Moths of the Amazon and Andes
Dognin's Goldstreak
Lyces annulata  DOGNIN, 1909
Superfamily - NOCTUOIDEA
subfamily - DIOPTINAE
Lyces annulata, Satipo, Peru  Adrian Hoskins
The subfamily Dioptinae comprises of 456 known species arranged into 2 tribes and 43 genera. The moths are almost entirely neotropical in distribution: only one species Phryganidia californica being found north of Mexico. All are day-flying, and most are brightly coloured, typically with aposematic patterns in yellow, orange or white on a black ground colour. They are involved in Batesian mimicry rings with various Ithomiine butterflies, and with moths from the subfamilies Arctiinae ( Erebidae ) and Sterrhinae ( Geometridae ).
Dioptinae, like most other moths have tympanal organs 'ears' at the base of the thorax. These are generally accepted as having evolved to allow them to detect the echo-location calls of predatory bats. These moths however are all day-flying species, and experiments have shown that they are virtually deaf. This implies that their ancestors were nocturnal, and that the ability to hear was lost when they evolved to become day-flying and were no longer exposed to bats.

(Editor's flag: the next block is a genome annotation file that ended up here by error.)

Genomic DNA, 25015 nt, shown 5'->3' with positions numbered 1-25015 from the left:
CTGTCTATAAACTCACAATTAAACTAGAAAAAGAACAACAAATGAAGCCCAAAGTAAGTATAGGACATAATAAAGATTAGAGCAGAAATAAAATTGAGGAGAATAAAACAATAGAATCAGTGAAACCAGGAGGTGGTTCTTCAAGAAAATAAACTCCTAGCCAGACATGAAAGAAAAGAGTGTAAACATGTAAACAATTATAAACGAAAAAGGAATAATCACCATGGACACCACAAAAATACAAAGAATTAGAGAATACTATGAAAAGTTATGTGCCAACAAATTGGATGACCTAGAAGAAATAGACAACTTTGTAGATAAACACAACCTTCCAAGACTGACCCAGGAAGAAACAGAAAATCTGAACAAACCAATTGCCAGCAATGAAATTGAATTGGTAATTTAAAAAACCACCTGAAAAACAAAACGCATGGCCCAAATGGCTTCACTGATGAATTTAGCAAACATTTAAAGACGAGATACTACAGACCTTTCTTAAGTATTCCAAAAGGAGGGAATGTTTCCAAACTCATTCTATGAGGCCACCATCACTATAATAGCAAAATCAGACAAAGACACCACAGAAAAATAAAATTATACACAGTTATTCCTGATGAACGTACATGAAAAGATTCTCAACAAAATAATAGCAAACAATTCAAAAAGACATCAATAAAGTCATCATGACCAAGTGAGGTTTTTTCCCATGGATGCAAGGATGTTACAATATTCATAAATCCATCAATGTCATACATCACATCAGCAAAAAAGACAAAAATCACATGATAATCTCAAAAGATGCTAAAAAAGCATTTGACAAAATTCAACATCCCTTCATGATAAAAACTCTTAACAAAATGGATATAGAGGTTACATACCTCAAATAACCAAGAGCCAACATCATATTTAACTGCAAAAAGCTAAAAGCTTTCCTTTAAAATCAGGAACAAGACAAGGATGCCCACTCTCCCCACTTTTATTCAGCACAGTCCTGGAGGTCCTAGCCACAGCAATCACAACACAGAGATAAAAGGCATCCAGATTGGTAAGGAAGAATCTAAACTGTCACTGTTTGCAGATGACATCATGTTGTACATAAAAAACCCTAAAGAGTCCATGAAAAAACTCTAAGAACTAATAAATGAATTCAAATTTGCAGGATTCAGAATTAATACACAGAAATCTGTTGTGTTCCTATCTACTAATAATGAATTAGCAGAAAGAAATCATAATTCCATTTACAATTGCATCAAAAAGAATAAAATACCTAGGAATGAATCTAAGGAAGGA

All 25 Lyces species have a black or dark brown ground colour, with longitudinal streaks or diagonal bands in yellow or orange. They are similar in appearance to moths in the family Arctiinae, and can sometimes only be distinguished from them by close examination of the forewing venation which is trifine in Dioptinae and quadrifine in Arctiinae.
Lyces annulata is found in Colombia, Venezuela, Ecuador, Brazil, Peru and Bolivia.
This species inhabits rainforest at elevations between about 200-800m.
To be completed.
Adult behaviour

The moths are diurnal and are usually encountered singly in light gaps or along forest trails.




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